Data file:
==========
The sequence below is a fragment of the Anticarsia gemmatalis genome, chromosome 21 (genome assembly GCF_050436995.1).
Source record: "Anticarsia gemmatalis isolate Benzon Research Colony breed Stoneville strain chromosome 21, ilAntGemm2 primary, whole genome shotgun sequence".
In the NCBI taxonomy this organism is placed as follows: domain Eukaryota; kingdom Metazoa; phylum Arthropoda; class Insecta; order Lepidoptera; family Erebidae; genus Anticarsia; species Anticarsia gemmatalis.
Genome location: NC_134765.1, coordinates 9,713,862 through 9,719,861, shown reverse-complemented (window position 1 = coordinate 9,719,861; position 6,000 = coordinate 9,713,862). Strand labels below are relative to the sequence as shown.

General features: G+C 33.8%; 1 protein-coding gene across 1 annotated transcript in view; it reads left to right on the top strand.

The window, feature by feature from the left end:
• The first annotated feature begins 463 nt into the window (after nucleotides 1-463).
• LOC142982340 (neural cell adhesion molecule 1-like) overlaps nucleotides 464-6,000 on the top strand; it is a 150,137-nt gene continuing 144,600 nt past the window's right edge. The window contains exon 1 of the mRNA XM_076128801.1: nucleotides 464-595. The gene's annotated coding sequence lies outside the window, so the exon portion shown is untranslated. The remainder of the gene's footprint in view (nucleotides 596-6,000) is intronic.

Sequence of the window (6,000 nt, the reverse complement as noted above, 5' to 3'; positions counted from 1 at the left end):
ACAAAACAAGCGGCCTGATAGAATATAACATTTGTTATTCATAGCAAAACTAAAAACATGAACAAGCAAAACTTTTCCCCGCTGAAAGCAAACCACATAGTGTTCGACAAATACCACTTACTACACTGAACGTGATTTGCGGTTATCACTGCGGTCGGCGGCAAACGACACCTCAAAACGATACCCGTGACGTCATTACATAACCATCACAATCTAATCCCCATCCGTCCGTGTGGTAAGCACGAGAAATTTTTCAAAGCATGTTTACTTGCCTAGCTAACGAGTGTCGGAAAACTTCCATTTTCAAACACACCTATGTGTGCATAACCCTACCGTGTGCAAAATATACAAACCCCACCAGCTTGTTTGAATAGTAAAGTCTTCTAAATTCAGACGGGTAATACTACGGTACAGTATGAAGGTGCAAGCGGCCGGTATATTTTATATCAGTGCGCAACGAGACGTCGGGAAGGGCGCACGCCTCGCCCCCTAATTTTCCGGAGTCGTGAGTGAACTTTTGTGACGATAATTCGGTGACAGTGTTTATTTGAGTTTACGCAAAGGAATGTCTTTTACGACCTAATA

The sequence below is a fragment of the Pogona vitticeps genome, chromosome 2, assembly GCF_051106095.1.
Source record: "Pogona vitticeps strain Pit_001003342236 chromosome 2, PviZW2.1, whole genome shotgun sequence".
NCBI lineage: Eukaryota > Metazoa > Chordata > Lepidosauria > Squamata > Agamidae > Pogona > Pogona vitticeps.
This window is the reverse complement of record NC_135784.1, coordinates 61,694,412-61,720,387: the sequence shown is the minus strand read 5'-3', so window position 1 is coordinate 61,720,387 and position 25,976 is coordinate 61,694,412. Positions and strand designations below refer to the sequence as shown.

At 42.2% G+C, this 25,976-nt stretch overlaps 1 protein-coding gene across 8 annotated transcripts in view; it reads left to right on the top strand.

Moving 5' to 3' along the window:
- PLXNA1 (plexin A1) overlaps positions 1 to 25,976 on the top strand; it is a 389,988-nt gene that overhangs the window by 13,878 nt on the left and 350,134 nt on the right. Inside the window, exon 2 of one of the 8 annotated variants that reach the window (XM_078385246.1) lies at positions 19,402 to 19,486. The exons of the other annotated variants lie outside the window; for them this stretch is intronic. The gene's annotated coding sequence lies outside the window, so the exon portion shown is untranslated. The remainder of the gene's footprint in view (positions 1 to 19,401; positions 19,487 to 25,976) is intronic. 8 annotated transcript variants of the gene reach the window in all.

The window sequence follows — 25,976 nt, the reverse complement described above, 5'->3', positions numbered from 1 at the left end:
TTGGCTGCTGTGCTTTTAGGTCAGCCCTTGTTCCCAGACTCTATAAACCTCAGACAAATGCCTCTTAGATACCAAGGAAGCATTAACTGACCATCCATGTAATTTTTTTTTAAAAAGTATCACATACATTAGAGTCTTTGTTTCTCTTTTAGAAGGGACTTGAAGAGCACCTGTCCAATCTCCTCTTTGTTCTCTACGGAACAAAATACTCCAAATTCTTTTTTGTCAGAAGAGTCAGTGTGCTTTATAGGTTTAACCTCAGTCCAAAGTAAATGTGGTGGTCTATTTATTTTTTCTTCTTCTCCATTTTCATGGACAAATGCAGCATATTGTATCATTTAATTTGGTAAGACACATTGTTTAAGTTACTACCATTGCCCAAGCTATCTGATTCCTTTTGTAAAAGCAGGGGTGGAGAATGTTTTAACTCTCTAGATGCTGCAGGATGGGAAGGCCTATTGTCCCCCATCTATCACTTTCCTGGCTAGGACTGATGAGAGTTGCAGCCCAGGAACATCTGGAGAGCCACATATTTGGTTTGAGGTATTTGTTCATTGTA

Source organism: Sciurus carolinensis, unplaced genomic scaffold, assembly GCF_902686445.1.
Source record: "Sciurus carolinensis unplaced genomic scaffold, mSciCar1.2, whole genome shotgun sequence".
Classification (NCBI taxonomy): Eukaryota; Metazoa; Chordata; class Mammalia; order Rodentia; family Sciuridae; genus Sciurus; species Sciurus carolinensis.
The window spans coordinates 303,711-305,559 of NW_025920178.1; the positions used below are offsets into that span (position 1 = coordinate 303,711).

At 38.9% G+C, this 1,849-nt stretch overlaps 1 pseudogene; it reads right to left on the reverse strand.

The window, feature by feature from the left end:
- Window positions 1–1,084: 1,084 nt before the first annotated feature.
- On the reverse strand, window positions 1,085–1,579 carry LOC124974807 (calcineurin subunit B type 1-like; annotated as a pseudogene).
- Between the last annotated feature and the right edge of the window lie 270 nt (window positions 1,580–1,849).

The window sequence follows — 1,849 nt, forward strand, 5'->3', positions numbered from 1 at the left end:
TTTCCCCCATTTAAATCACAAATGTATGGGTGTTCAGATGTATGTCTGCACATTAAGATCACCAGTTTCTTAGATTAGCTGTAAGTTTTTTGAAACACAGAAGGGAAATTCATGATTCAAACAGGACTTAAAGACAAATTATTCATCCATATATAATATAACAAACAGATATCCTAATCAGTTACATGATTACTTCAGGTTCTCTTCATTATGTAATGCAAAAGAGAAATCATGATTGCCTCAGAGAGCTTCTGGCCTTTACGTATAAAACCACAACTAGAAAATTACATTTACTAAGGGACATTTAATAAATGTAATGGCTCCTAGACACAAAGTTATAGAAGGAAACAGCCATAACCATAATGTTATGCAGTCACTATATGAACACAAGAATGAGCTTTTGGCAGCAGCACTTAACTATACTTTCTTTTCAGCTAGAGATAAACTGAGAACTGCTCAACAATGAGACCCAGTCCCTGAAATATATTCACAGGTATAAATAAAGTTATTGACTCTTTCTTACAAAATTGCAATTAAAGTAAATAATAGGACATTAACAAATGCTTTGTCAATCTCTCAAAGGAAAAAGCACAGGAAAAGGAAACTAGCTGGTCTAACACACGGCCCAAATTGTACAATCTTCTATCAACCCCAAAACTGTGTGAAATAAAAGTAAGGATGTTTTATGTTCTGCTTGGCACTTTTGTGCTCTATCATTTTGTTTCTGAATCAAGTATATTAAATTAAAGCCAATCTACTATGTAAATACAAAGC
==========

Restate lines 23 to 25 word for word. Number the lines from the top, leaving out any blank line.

The window spans coordinates 303,711-305,559 of NW_025920178.1; the positions used below are offsets into that span (position 1 = coordinate 303,711).

At 38.9% G+C, this 1,849-nt stretch overlaps 1 pseudogene; it reads right to left on the reverse strand.

The window, feature by feature from the left end: